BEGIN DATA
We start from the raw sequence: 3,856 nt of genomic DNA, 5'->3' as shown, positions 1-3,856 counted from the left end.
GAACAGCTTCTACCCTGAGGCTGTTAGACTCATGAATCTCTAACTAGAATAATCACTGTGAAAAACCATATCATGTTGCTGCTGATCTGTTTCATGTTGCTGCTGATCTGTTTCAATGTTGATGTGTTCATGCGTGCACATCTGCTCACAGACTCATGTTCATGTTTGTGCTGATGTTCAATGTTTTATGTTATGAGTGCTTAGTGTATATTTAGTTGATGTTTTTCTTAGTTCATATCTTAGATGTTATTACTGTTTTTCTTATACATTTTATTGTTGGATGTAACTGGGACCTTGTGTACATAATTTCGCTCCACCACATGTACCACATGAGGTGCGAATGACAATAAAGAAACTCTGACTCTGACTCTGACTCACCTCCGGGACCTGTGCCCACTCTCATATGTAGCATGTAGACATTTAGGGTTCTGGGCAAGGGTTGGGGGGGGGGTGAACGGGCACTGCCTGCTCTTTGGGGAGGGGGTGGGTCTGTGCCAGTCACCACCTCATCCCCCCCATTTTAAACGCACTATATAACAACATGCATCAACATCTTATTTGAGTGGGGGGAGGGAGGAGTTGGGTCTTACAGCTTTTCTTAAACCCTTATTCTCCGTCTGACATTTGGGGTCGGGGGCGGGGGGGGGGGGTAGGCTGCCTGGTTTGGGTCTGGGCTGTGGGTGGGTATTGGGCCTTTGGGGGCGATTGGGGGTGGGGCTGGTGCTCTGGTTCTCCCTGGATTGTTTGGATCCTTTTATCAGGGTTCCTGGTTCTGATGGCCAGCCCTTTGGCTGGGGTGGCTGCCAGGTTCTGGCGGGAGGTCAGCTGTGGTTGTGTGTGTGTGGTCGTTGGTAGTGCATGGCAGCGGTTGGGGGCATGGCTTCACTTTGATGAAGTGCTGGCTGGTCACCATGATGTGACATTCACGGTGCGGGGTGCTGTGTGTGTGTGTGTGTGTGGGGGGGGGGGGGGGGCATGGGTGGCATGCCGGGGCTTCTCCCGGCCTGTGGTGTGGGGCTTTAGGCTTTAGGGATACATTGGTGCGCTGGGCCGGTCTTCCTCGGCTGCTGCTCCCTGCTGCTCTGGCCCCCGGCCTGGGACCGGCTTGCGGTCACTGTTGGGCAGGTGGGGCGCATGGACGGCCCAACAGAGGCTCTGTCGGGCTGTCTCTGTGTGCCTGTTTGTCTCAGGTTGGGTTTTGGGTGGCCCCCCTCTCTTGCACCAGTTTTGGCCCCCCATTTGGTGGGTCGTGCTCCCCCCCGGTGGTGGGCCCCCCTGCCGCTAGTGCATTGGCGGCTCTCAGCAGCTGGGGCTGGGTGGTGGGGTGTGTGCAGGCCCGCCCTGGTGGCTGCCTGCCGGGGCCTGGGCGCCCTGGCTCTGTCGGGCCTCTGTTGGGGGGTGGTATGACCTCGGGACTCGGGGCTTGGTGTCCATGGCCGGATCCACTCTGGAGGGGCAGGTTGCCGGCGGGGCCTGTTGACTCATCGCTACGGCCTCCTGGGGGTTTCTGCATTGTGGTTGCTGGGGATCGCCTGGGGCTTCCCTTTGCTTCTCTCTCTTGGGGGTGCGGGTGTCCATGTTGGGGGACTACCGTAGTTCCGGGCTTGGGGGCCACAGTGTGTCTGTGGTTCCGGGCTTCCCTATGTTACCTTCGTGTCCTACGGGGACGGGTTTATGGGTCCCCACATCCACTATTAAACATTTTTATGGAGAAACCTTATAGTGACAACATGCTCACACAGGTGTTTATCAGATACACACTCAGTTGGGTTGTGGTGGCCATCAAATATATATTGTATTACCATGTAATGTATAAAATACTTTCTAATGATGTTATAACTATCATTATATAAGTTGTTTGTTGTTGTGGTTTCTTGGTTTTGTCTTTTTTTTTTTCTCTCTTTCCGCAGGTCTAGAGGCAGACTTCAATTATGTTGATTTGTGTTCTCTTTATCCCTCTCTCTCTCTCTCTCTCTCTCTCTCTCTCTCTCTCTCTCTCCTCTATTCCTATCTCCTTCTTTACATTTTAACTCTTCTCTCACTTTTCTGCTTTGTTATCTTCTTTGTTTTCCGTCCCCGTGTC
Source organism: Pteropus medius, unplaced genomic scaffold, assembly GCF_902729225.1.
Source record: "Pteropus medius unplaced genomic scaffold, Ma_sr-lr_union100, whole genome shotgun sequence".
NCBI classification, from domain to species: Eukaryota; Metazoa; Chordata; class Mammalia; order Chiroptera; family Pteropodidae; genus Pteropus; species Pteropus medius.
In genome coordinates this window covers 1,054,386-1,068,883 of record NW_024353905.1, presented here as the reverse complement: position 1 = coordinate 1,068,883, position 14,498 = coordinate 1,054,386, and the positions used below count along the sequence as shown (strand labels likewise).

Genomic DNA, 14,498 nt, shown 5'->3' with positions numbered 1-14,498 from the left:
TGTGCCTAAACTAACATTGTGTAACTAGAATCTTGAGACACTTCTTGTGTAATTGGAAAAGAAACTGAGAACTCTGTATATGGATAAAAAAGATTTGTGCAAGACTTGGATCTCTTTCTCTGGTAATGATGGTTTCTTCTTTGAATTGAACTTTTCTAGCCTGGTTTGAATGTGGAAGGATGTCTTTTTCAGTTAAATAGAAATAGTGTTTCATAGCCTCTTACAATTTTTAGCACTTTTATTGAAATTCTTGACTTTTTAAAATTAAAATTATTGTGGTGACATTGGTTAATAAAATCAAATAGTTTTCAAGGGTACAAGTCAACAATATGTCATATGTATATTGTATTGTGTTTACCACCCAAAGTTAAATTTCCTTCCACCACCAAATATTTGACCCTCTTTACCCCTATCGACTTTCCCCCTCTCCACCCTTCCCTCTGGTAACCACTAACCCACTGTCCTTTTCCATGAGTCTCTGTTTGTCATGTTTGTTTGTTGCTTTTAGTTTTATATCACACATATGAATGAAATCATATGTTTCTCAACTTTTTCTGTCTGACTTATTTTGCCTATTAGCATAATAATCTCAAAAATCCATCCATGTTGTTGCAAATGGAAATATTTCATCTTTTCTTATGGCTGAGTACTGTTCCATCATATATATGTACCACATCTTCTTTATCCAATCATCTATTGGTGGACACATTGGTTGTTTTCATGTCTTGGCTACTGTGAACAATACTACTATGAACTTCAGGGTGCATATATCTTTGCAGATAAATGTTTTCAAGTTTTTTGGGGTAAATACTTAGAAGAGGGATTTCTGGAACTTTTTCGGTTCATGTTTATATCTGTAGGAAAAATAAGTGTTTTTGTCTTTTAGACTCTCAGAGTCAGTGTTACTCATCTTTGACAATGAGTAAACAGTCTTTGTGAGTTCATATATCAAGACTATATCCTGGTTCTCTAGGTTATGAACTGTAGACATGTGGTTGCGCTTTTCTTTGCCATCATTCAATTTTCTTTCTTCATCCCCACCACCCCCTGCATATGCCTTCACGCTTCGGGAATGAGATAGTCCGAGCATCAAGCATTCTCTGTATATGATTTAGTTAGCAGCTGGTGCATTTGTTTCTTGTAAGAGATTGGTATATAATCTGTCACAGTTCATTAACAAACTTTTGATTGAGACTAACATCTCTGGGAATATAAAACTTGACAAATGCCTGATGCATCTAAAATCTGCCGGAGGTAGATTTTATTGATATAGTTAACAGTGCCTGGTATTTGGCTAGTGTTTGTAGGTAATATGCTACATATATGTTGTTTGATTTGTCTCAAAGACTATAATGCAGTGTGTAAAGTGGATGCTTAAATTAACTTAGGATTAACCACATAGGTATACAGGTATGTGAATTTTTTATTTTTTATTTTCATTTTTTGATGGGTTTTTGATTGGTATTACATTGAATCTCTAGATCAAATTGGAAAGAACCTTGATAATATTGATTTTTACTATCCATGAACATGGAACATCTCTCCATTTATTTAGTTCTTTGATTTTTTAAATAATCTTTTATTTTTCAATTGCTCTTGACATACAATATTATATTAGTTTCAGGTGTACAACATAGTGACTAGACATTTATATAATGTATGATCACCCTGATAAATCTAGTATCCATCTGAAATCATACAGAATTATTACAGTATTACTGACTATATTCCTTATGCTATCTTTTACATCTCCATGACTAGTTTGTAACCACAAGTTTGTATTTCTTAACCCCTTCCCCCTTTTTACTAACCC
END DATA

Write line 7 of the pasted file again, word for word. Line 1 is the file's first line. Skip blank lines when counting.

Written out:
Genomic DNA, 14,498 nt, shown 5'->3' with positions numbered 1-14,498 from the left: